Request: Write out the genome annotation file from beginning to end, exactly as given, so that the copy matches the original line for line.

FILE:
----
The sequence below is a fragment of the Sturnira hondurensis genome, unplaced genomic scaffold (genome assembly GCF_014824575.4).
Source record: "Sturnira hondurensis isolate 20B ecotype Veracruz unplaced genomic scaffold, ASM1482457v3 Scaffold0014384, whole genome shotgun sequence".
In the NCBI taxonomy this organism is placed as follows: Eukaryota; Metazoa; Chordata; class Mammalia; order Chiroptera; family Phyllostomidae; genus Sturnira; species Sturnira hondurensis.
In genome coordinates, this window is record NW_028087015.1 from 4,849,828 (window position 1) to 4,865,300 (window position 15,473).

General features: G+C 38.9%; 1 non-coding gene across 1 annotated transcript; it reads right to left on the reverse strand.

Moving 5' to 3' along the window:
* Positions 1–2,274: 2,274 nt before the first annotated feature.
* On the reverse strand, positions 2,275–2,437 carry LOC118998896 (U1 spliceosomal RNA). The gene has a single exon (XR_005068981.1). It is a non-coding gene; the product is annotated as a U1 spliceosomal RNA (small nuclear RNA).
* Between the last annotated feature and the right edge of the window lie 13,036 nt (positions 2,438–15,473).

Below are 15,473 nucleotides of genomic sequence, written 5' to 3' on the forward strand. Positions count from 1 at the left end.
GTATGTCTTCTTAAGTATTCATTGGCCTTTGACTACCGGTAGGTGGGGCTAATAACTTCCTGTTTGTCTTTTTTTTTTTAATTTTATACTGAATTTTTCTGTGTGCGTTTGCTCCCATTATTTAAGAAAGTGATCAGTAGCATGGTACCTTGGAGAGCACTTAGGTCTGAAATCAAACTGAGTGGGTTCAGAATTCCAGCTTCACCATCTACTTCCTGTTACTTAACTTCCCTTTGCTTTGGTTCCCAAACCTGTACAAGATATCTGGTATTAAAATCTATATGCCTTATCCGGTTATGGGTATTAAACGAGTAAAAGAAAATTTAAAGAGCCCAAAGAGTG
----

The sequence below is a fragment of the Sturnira hondurensis genome, unplaced genomic scaffold (genome assembly GCF_014824575.4).
Source record: "Sturnira hondurensis isolate 20B ecotype Veracruz unplaced genomic scaffold, ASM1482457v3 Scaffold0014384, whole genome shotgun sequence".
In the NCBI taxonomy this organism is placed as follows: Eukaryota; Metazoa; Chordata; class Mammalia; order Chiroptera; family Phyllostomidae; genus Sturnira; species Sturnira hondurensis.
In genome coordinates, this window is record NW_028087015.1 from 4,849,828 (window position 1) to 4,865,300 (window position 15,473).

General features: G+C 38.9%; 1 non-coding gene across 1 annotated transcript; it reads right to left on the reverse strand.

Moving 5' to 3' along the window:
* Positions 1–2,274: 2,274 nt before the first annotated feature.
* On the reverse strand, positions 2,275–2,437 carry LOC118998896 (U1 spliceosomal RNA). The gene has a single exon (XR_005068981.1). It is a non-coding gene; the product is annotated as a U1 spliceosomal RNA (small nuclear RNA).
* Between the last annotated feature and the right edge of the window lie 13,036 nt (positions 2,438–15,473).

Below are 15,473 nucleotides of genomic sequence, written 5' to 3' on the forward strand. Positions count from 1 at the left end.
GTATGTCTTCTTAAGTATTCATTGGCCTTTGACTACCGGTAGGTGGGGCTAATAACTTCCTGTTTGTCTTTTTTTTTTTAATTTTATACTGAATTTTTCTGTGTGCGTTTGCTCCCATTATTTAAGAAAGTGATCAGTAGCATGGTACCTTGGAGAGCACTTAGGTCTGAAATCAAACTGAGTGGGTTCAGAATTCCAGCTTCACCATCTACTTCCTGTTACTTAACTTCCCTTTGCTTTGGTTCCCAAACCTGTACAAGATATCTGGTATTAAAATCTATATGCCTTATCCGGTTATGGGTATTAAACGAGTAAAAGAAAATTTAAAGAGCCCAAAGAGTG